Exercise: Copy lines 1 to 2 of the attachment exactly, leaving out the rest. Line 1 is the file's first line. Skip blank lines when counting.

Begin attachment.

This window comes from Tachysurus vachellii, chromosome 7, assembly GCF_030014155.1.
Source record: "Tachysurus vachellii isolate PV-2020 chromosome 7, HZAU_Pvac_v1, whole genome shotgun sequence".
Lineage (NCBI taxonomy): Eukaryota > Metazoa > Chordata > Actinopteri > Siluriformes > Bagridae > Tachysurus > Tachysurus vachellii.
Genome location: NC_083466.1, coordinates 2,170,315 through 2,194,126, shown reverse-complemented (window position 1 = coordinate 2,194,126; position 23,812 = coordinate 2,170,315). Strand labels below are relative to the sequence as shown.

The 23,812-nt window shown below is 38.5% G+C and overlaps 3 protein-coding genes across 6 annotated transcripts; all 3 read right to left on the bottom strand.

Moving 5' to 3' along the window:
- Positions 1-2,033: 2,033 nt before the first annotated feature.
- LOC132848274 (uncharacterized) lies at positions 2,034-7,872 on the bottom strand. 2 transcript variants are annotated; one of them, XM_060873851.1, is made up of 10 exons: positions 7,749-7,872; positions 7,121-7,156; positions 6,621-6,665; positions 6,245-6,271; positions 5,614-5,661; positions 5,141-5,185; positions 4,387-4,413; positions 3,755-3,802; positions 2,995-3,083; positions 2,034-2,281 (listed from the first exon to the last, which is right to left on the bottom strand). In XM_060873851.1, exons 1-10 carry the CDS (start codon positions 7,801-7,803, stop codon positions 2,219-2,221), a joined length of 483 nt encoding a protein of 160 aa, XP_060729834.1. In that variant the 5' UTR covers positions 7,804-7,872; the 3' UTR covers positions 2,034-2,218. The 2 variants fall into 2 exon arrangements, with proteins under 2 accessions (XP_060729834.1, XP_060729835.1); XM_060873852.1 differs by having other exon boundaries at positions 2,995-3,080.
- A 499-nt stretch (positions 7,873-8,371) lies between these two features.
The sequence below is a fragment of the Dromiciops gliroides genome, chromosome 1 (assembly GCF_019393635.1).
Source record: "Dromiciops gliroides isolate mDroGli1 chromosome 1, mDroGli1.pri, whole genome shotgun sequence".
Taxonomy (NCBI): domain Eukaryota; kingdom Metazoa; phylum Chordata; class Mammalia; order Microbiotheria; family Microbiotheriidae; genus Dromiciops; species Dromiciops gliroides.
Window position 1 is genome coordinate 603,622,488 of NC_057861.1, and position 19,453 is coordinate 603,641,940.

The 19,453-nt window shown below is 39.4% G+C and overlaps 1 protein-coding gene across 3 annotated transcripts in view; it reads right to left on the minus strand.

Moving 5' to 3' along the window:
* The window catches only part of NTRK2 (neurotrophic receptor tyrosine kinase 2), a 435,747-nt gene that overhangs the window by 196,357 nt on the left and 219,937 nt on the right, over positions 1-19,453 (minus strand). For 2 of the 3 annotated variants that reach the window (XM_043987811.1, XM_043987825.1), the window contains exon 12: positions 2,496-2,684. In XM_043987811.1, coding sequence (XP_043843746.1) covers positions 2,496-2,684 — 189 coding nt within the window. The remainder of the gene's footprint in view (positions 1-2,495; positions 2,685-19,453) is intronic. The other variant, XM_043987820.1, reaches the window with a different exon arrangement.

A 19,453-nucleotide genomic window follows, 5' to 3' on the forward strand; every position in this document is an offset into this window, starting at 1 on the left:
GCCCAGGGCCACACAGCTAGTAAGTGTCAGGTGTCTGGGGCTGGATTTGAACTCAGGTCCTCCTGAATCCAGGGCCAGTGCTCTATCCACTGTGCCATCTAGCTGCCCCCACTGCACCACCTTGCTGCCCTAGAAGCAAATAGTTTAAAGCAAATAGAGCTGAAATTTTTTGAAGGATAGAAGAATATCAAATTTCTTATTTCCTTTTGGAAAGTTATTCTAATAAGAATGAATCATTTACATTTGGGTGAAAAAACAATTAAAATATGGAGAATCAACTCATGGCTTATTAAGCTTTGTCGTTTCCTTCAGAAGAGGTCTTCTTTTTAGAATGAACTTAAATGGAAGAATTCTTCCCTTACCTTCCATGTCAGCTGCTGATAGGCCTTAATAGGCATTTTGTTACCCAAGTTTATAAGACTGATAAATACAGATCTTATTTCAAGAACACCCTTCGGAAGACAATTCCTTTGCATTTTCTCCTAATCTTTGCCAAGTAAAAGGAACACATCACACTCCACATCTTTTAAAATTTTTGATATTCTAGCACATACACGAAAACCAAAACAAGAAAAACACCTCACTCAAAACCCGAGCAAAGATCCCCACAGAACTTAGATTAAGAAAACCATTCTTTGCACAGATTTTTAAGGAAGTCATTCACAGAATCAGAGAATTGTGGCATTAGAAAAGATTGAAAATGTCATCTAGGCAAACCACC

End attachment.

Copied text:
This window comes from Tachysurus vachellii, chromosome 7, assembly GCF_030014155.1.
Source record: "Tachysurus vachellii isolate PV-2020 chromosome 7, HZAU_Pvac_v1, whole genome shotgun sequence".